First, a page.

Something to Fear in Gaskell’s “The Old Nurse’s Story” (1852)

Elizabeth Gaskell’s “The Old Nurse’s Story” is the perfect piece for the beginning student of literature. A seventeen-year-old girl is charged with the care of a young toddler-child, following the death of the child’s parents, and with the mechanics of family law in place, the two are tearfully whisked away to a mysterious mansion where the supernatural reigns with abandon. The threat of danger gets real, and in the vein of Poe’s vision for the short story, the ending is appropriate and even satisfying — our storyteller’s intentions have been realized and a chill goes spiraling down the spine as the calamity goes colliding into the mind! It’s sensational writing (provided there’s a candle by your bedside and it’s a stormy night).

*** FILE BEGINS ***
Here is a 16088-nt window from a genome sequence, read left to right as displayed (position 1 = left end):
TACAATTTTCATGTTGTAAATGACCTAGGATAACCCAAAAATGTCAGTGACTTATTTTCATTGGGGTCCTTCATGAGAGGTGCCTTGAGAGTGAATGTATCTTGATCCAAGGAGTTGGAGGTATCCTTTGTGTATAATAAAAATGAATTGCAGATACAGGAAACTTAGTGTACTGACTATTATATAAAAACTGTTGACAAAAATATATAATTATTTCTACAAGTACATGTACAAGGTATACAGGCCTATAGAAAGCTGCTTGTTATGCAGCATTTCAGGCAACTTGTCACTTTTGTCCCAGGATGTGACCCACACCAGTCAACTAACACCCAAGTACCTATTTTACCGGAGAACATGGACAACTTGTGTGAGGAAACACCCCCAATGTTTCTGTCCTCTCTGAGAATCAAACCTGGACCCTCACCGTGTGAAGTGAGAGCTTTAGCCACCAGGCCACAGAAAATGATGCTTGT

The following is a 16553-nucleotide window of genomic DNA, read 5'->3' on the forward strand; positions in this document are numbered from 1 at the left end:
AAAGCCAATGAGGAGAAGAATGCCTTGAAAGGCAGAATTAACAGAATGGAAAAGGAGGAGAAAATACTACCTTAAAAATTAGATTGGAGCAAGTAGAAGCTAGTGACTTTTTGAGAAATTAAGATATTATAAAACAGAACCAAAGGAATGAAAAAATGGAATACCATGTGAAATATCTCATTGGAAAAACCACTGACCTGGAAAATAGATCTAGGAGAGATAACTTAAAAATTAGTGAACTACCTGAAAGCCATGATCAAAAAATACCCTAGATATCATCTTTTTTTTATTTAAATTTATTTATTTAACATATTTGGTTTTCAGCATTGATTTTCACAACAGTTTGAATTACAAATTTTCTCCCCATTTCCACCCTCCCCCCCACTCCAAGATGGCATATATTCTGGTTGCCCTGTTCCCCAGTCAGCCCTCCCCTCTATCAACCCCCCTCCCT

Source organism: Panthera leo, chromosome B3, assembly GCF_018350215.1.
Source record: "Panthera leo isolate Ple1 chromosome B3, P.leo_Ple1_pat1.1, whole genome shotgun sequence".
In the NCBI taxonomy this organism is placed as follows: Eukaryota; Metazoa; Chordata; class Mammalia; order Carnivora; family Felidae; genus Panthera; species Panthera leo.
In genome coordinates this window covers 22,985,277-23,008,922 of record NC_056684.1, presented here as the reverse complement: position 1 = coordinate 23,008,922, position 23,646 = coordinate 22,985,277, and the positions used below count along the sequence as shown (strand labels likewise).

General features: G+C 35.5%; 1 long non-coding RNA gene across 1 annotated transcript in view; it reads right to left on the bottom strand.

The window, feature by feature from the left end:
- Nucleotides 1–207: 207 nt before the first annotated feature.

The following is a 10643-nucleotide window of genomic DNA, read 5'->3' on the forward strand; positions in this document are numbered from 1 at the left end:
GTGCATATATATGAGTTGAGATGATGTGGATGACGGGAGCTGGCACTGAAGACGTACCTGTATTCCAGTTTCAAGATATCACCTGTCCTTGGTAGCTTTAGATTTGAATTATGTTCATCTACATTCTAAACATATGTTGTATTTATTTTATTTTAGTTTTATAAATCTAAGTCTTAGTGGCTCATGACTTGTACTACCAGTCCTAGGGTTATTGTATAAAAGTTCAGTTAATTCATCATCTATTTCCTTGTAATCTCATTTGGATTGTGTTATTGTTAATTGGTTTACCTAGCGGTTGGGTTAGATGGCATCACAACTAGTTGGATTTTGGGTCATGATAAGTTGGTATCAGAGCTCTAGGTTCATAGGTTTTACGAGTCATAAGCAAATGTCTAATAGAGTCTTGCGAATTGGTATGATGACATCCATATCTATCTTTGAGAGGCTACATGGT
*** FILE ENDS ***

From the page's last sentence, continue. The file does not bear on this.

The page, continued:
A standard haunted mansion cuts the line of a cloudy sky.

And then the analytical work begins. Notwithstanding, it’s the briskness of the story flow that concerns us here, as it seems, our authoress may not have endowed her narrative with the care she put into her novels, which isn’t meant to undermine her worth as a writer at all. Dickens asked her to pen the thing and by God, she penned it. What the close reader finds, accordingly, are convoluted family-lineage paths, a vague story-point or two, and a mystery at the end that, even as we think we’ve solved the riddle, the queasiness of all that’s been written has us double-thinking our conclusions. It may be tempting to go in for the unreliable narrator because, after all, we are talking about a frazzled seventeen-year-old girl here, recalled as she is now, an old nurse; but the writers of The Works of Elizabeth Gaskell, Part I Vol 3 (2017) are politely keen to suggest that Gaskell was merely “undecided” about certain aspects of the story. Maybe it’s a little of both.